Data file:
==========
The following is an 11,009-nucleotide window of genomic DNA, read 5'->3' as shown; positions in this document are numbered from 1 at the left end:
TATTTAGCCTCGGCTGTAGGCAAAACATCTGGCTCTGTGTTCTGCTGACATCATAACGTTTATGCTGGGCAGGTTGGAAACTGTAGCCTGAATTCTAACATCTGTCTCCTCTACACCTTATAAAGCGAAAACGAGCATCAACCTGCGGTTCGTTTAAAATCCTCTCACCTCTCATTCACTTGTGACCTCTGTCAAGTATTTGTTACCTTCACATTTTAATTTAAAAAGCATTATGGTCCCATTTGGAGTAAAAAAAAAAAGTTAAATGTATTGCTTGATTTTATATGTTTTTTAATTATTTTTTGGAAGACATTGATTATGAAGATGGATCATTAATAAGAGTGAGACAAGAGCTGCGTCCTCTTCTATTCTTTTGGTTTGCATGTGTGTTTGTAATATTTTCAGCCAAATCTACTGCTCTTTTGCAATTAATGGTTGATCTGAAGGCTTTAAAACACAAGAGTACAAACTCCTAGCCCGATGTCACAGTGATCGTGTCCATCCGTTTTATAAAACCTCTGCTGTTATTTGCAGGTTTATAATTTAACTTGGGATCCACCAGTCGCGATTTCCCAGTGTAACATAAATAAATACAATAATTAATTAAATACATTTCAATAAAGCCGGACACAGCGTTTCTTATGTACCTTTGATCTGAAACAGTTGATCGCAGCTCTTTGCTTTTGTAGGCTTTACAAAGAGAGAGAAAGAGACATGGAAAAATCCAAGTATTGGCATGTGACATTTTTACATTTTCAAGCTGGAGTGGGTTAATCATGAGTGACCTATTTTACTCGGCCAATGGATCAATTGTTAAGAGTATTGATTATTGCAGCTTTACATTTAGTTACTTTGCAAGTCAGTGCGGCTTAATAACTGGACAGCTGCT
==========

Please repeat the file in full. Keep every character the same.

The following is an 11,009-nucleotide window of genomic DNA, read 5'->3' as shown; positions in this document are numbered from 1 at the left end:
TATTTAGCCTCGGCTGTAGGCAAAACATCTGGCTCTGTGTTCTGCTGACATCATAACGTTTATGCTGGGCAGGTTGGAAACTGTAGCCTGAATTCTAACATCTGTCTCCTCTACACCTTATAAAGCGAAAACGAGCATCAACCTGCGGTTCGTTTAAAATCCTCTCACCTCTCATTCACTTGTGACCTCTGTCAAGTATTTGTTACCTTCACATTTTAATTTAAAAAGCATTATGGTCCCATTTGGAGTAAAAAAAAAAAGTTAAATGTATTGCTTGATTTTATATGTTTTTTAATTATTTTTTGGAAGACATTGATTATGAAGATGGATCATTAATAAGAGTGAGACAAGAGCTGCGTCCTCTTCTATTCTTTTGGTTTGCATGTGTGTTTGTAATATTTTCAGCCAAATCTACTGCTCTTTTGCAATTAATGGTTGATCTGAAGGCTTTAAAACACAAGAGTACAAACTCCTAGCCCGATGTCACAGTGATCGTGTCCATCCGTTTTATAAAACCTCTGCTGTTATTTGCAGGTTTATAATTTAACTTGGGATCCACCAGTCGCGATTTCCCAGTGTAACATAAATAAATACAATAATTAATTAAATACATTTCAATAAAGCCGGACACAGCGTTTCTTATGTACCTTTGATCTGAAACAGTTGATCGCAGCTCTTTGCTTTTGTAGGCTTTACAAAGAGAGAGAAAGAGACATGGAAAAATCCAAGTATTGGCATGTGACATTTTTACATTTTCAAGCTGGAGTGGGTTAATCATGAGTGACCTATTTTACTCGGCCAATGGATCAATTGTTAAGAGTATTGATTATTGCAGCTTTACATTTAGTTACTTTGCAAGTCAGTGCGGCTTAATAACTGGACAGCTGCT